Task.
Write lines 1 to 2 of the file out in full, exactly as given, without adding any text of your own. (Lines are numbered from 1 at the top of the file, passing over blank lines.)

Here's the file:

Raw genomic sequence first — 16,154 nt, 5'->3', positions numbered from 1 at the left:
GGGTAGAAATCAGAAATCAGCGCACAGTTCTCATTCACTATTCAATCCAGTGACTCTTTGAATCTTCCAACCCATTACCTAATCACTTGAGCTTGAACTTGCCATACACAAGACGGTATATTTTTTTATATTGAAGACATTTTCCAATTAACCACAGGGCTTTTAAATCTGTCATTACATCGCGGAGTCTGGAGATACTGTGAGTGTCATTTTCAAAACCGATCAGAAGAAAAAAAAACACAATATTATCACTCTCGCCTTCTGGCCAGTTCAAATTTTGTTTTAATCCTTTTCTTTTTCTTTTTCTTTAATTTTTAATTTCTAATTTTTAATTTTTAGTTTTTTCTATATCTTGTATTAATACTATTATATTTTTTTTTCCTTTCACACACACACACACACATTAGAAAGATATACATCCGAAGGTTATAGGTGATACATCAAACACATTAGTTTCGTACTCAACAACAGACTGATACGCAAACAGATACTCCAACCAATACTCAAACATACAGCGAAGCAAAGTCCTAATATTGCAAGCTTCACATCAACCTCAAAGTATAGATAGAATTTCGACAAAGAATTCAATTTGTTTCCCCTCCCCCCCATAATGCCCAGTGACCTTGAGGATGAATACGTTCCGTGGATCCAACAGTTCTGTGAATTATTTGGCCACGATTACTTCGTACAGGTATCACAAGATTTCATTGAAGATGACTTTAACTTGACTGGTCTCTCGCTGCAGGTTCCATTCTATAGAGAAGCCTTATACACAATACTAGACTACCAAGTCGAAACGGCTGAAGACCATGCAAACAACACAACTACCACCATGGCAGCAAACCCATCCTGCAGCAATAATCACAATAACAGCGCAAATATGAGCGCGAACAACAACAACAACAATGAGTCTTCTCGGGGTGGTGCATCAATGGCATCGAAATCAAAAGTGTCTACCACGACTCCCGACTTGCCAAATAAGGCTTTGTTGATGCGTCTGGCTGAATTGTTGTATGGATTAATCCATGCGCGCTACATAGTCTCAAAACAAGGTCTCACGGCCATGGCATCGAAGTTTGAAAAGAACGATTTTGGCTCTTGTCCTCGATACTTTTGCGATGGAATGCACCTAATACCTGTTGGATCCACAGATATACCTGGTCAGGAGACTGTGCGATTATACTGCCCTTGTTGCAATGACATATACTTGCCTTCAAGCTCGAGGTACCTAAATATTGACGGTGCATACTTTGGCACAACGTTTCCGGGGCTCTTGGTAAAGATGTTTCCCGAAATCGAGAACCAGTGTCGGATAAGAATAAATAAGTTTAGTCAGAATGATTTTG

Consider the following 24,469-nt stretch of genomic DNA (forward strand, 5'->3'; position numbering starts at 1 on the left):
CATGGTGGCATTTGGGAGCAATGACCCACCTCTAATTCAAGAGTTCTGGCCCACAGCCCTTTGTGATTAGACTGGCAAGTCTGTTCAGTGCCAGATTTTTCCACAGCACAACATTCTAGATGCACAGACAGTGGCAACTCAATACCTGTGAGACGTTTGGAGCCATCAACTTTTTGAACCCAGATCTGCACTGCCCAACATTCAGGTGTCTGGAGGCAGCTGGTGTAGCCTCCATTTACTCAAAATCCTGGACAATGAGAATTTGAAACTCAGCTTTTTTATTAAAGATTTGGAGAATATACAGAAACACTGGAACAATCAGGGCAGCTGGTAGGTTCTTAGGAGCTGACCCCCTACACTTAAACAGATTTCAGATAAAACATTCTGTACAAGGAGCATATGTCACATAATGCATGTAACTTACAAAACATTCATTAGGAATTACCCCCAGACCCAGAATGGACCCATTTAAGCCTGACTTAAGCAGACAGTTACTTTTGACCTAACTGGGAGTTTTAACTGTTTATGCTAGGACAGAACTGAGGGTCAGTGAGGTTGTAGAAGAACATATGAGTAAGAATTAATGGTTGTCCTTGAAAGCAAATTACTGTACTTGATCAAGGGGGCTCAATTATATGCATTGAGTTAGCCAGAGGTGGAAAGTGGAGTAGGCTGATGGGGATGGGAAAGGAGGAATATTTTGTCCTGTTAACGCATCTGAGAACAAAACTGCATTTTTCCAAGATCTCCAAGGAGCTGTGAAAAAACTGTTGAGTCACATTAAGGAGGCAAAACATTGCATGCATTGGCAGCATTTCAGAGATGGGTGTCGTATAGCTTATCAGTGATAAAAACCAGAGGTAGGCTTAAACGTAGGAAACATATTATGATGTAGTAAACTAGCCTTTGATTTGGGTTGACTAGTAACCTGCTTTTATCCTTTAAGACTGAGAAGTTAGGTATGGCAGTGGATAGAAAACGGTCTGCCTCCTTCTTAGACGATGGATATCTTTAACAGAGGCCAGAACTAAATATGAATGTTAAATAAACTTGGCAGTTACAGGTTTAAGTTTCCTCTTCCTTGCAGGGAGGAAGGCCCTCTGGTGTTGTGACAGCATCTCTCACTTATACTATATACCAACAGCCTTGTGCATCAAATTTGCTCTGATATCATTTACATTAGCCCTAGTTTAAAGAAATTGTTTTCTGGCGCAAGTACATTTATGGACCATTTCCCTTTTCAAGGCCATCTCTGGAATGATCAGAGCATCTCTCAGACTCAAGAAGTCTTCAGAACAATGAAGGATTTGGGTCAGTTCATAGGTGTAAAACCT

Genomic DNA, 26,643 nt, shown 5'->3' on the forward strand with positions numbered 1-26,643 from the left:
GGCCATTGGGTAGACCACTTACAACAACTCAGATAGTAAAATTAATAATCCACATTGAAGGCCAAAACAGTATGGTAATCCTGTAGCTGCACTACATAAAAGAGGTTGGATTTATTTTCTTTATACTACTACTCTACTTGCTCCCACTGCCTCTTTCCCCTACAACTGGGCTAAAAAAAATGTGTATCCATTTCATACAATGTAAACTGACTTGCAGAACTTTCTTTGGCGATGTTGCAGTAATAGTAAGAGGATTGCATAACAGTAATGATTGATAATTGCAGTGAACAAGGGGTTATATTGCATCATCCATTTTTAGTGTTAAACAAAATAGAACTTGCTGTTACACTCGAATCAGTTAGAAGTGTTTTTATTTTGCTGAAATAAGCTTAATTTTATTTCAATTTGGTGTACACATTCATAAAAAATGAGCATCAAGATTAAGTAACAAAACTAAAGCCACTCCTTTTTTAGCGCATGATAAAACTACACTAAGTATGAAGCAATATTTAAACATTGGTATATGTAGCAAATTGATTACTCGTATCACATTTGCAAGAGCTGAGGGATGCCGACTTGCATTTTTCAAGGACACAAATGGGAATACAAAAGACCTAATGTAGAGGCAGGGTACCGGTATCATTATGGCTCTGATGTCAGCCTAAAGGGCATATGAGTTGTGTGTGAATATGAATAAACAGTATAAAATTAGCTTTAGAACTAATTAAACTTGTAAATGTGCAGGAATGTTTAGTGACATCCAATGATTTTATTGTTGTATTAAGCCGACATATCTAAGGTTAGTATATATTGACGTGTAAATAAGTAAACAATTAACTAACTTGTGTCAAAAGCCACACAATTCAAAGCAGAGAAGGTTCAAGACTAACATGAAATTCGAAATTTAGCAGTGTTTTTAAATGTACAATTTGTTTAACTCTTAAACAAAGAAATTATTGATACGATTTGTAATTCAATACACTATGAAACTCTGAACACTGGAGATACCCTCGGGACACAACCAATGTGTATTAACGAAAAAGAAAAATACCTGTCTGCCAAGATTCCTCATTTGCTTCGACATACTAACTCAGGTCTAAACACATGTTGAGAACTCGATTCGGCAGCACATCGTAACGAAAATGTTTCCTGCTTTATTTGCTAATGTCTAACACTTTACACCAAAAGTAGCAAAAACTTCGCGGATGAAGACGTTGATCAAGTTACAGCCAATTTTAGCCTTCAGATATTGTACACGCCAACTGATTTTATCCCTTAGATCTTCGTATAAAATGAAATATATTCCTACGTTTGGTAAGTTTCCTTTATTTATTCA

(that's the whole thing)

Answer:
Raw genomic sequence first — 16,154 nt, 5'->3', positions numbered from 1 at the left:
GGGTAGAAATCAGAAATCAGCGCACAGTTCTCATTCACTATTCAATCCAGTGACTCTTTGAATCTTCCAACCCATTACCTAATCACTTGAGCTTGAACTTGCCATACACAAGACGGTATATTTTTTTATATTGAAGACATTTTCCAATTAACCACAGGGCTTTTAAATCTGTCATTACATCGCGGAGTCTGGAGATACTGTGAGTGTCATTTTCAAAACCGATCAGAAGAAAAAAAAACACAATATTATCACTCTCGCCTTCTGGCCAGTTCAAATTTTGTTTTAATCCTTTTCTTTTTCTTTTTCTTTAATTTTTAATTTCTAATTTTTAATTTTTAGTTTTTTCTATATCTTGTATTAATACTATTATATTTTTTTTTCCTTTCACACACACACACACACATTAGAAAGATATACATCCGAAGGTTATAGGTGATACATCAAACACATTAGTTTCGTACTCAACAACAGACTGATACGCAAACAGATACTCCAACCAATACTCAAACATACAGCGAAGCAAAGTCCTAATATTGCAAGCTTCACATCAACCTCAAAGTATAGATAGAATTTCGACAAAGAATTCAATTTGTTTCCCCTCCCCCCCATAATGCCCAGTGACCTTGAGGATGAATACGTTCCGTGGATCCAACAGTTCTGTGAATTATTTGGCCACGATTACTTCGTACAGGTATCACAAGATTTCATTGAAGATGACTTTAACTTGACTGGTCTCTCGCTGCAGGTTCCATTCTATAGAGAAGCCTTATACACAATACTAGACTACCAAGTCGAAACGGCTGAAGACCATGCAAACAACACAACTACCACCATGGCAGCAAACCCATCCTGCAGCAATAATCACAATAACAGCGCAAATATGAGCGCGAACAACAACAACAACAATGAGTCTTCTCGGGGTGGTGCATCAATGGCATCGAAATCAAAAGTGTCTACCACGACTCCCGACTTGCCAAATAAGGCTTTGTTGATGCGTCTGGCTGAATTGTTGTATGGATTAATCCATGCGCGCTACATAGTCTCAAAACAAGGTCTCACGGCCATGGCATCGAAGTTTGAAAAGAACGATTTTGGCTCTTGTCCTCGATACTTTTGCGATGGAATGCACCTAATACCTGTTGGATCCACAGATATACCTGGTCAGGAGACTGTGCGATTATACTGCCCTTGTTGCAATGACATATACTTGCCTTCAAGCTCGAGGTACCTAAATATTGACGGTGCATACTTTGGCACAACGTTTCCGGGGCTCTTGGTAAAGATGTTTCCCGAAATCGAGAACCAGTGTCGGATAAGAATAAATAAGTTTAGTCAGAATGATTTTG